Almost 30 years ago, CNES and NASA embarked on the endeavour of measuring mean sea level with a high degree of accuracy, launching the ambitious TOPEX/Poseidon mission that soon accomplished and even exceeded its goals.
Almost 30 years ago, CNES and NASA embarked on the endeavour of measuring mean sea level with a high degree of accuracy, launching the ambitious TOPEX/Poseidon mission that soon accomplished and even exceeded its goals. CNES developed the Poseidon radar altimeter and DORIS precise orbit determination instrument for this mission. To assure continuity of sea surface height data, the two partner agencies subsequently pursued this fruitful collaboration with the Jason-1, Jason-2 and Jason-3 missions, the latter sent aloft in 2016.
CNES and NASA hitched a science team to the project in its early development phase and have built a strong and well-structured scientific community over the years. The technologies employed by CNES have proved their utility, helping French manufacturers to thrive and support future satellite altimetry programmes.
CNES next decided to assist operational agencies and extend the record of sea surface height data beyond Jason-3 with the same level of performance. Eumetsat thus worked with ESA to conceive the Sentinel-6 mission, for which the first satellite is soon set to operate in tandem with Jason-3.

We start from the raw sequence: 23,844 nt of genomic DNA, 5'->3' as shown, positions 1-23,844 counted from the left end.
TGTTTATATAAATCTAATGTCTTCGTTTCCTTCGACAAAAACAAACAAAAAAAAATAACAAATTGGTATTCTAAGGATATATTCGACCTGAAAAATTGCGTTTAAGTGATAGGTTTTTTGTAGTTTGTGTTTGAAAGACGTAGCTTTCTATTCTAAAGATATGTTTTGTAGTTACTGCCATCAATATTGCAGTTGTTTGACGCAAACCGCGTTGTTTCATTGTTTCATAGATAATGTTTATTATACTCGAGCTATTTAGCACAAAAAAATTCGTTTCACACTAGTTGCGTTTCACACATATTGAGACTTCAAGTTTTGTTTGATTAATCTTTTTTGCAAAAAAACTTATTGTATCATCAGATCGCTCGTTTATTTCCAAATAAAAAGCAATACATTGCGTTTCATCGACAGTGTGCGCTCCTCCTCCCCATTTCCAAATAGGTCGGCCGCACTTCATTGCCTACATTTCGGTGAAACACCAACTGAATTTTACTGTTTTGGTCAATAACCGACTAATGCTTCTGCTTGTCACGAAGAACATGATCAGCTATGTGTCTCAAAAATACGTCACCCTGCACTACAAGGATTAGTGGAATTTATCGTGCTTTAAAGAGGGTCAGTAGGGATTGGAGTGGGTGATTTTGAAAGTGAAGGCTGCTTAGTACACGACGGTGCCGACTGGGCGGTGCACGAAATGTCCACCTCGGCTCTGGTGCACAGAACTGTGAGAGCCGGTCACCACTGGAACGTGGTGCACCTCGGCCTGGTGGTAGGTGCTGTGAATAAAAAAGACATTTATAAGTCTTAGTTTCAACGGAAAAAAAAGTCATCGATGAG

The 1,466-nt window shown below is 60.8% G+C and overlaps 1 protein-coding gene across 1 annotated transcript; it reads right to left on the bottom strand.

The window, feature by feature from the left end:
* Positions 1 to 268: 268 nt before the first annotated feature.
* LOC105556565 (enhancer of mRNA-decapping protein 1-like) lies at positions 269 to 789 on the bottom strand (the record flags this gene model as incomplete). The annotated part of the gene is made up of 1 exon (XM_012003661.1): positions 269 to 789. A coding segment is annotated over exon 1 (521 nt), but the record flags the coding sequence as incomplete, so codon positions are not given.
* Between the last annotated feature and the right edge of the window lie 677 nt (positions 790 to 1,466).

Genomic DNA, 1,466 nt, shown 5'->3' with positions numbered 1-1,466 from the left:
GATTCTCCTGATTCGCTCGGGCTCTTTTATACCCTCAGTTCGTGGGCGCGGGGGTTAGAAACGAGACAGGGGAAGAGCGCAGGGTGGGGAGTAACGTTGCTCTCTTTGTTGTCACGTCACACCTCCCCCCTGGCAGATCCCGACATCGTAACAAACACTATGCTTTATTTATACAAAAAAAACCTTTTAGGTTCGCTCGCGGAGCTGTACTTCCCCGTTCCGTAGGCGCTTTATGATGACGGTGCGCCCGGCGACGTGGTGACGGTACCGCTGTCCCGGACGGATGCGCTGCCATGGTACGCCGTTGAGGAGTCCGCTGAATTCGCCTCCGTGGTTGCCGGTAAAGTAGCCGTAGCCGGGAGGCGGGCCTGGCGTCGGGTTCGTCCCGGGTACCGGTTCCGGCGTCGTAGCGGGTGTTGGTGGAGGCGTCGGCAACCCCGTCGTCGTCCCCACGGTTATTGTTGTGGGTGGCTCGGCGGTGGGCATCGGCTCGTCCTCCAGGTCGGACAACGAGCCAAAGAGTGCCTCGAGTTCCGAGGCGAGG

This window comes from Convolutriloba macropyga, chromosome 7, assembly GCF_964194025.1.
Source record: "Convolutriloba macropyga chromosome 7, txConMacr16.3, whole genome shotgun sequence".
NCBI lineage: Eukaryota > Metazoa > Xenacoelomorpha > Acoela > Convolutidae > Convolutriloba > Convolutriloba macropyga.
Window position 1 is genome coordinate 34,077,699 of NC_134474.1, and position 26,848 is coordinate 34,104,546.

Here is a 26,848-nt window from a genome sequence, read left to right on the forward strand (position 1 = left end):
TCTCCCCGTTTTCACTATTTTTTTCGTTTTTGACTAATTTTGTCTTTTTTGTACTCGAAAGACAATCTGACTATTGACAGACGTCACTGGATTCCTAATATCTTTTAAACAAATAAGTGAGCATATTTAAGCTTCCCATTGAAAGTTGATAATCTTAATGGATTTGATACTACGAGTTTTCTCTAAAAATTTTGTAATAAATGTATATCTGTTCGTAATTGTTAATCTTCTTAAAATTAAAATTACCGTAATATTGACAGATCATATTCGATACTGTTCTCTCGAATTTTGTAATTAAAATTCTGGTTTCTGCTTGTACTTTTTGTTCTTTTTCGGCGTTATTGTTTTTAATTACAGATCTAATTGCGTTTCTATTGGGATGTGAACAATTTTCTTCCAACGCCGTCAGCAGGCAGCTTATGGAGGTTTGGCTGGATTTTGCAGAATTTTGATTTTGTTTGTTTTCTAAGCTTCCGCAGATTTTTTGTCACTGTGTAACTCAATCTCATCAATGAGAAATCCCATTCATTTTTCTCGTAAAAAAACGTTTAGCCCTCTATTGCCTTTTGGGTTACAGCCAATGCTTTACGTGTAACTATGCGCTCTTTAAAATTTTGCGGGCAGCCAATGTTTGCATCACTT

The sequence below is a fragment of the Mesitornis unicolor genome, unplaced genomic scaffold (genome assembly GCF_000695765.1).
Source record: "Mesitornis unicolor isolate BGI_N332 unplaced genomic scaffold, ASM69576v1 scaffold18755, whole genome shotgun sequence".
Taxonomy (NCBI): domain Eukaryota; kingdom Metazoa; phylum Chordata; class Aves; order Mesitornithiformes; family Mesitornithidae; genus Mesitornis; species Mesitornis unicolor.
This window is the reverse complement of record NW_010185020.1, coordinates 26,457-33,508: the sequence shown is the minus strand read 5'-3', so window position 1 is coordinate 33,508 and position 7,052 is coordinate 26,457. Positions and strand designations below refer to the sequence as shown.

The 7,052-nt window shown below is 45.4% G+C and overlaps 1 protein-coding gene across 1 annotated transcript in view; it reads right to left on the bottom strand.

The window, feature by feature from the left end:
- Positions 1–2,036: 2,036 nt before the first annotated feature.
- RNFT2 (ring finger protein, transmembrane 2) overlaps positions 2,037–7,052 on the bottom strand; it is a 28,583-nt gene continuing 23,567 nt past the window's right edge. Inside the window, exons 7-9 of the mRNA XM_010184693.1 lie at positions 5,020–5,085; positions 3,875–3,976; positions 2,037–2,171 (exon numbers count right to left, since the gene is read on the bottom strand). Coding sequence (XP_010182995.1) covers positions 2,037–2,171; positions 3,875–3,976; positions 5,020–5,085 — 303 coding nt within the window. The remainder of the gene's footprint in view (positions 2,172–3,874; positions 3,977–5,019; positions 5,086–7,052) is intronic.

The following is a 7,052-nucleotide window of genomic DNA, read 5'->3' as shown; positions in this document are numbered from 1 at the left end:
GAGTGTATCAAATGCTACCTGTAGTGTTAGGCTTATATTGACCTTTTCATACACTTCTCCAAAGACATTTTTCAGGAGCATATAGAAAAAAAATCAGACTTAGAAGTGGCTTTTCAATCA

This satellite will survey the topography of 95% of the globe’s ice-free oceans every 10 days, acquiring key data for operational oceanography and climate research. As sea level rise is a key indicator of climate change, monitoring it precisely through several decades is vital to further climate science, inform policy decisions and protect populations living in high-risk low-lying regions. CNES will be characterizing Sentinel-6 Michael Freilich data and validating the mission’s performance, and supporting efforts to sustain the gold-standard mission beyond 2030.
The next challenge awaiting CNES is the SWOT mission also developed with its partner NASA. This joint mission will foster new applications in the fields of oceanography and hydrology, clearing the way for high-resolution wide-swath altimetry.